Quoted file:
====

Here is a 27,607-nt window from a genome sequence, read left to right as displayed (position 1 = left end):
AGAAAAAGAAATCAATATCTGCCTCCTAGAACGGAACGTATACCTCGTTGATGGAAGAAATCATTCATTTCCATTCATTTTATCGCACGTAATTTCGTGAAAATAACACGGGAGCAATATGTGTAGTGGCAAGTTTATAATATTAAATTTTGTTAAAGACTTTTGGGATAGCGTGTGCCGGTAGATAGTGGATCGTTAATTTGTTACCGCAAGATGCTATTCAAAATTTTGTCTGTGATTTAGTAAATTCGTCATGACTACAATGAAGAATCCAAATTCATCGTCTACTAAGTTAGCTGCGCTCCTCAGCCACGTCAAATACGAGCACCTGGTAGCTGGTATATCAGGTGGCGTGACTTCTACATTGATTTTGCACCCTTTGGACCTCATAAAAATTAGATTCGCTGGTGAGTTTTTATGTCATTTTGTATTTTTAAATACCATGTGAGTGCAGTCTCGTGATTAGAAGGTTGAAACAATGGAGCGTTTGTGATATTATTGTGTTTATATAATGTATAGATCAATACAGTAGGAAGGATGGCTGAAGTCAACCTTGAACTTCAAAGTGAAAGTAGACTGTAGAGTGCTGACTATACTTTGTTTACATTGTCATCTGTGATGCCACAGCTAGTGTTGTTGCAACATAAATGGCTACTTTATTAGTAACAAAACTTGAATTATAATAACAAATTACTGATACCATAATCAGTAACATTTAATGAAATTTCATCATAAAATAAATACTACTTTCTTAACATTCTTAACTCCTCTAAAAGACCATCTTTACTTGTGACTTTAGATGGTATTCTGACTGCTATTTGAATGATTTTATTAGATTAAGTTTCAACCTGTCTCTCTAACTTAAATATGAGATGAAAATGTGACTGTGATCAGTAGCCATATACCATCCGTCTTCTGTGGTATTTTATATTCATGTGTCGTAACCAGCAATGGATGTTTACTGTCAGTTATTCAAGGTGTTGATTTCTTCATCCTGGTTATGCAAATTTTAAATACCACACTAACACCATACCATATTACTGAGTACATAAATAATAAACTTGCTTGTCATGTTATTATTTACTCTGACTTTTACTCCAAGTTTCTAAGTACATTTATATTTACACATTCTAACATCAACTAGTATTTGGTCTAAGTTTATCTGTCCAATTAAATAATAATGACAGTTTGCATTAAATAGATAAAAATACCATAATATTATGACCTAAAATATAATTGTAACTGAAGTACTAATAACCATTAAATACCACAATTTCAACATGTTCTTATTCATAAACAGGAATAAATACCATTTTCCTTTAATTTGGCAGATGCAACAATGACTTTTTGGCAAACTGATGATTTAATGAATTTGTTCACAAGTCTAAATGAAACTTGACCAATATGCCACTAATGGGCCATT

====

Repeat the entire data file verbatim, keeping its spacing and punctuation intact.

Here is a 27,607-nt window from a genome sequence, read left to right as displayed (position 1 = left end):
AGAAAAAGAAATCAATATCTGCCTCCTAGAACGGAACGTATACCTCGTTGATGGAAGAAATCATTCATTTCCATTCATTTTATCGCACGTAATTTCGTGAAAATAACACGGGAGCAATATGTGTAGTGGCAAGTTTATAATATTAAATTTTGTTAAAGACTTTTGGGATAGCGTGTGCCGGTAGATAGTGGATCGTTAATTTGTTACCGCAAGATGCTATTCAAAATTTTGTCTGTGATTTAGTAAATTCGTCATGACTACAATGAAGAATCCAAATTCATCGTCTACTAAGTTAGCTGCGCTCCTCAGCCACGTCAAATACGAGCACCTGGTAGCTGGTATATCAGGTGGCGTGACTTCTACATTGATTTTGCACCCTTTGGACCTCATAAAAATTAGATTCGCTGGTGAGTTTTTATGTCATTTTGTATTTTTAAATACCATGTGAGTGCAGTCTCGTGATTAGAAGGTTGAAACAATGGAGCGTTTGTGATATTATTGTGTTTATATAATGTATAGATCAATACAGTAGGAAGGATGGCTGAAGTCAACCTTGAACTTCAAAGTGAAAGTAGACTGTAGAGTGCTGACTATACTTTGTTTACATTGTCATCTGTGATGCCACAGCTAGTGTTGTTGCAACATAAATGGCTACTTTATTAGTAACAAAACTTGAATTATAATAACAAATTACTGATACCATAATCAGTAACATTTAATGAAATTTCATCATAAAATAAATACTACTTTCTTAACATTCTTAACTCCTCTAAAAGACCATCTTTACTTGTGACTTTAGATGGTATTCTGACTGCTATTTGAATGATTTTATTAGATTAAGTTTCAACCTGTCTCTCTAACTTAAATATGAGATGAAAATGTGACTGTGATCAGTAGCCATATACCATCCGTCTTCTGTGGTATTTTATATTCATGTGTCGTAACCAGCAATGGATGTTTACTGTCAGTTATTCAAGGTGTTGATTTCTTCATCCTGGTTATGCAAATTTTAAATACCACACTAACACCATACCATATTACTGAGTACATAAATAATAAACTTGCTTGTCATGTTATTATTTACTCTGACTTTTACTCCAAGTTTCTAAGTACATTTATATTTACACATTCTAACATCAACTAGTATTTGGTCTAAGTTTATCTGTCCAATTAAATAATAATGACAGTTTGCATTAAATAGATAAAAATACCATAATATTATGACCTAAAATATAATTGTAACTGAAGTACTAATAACCATTAAATACCACAATTTCAACATGTTCTTATTCATAAACAGGAATAAATACCATTTTCCTTTAATTTGGCAGATGCAACAATGACTTTTTGGCAAACTGATGATTTAATGAATTTGTTCACAAGTCTAAATGAAACTTGACCAATATGCCACTAATGGGCCATT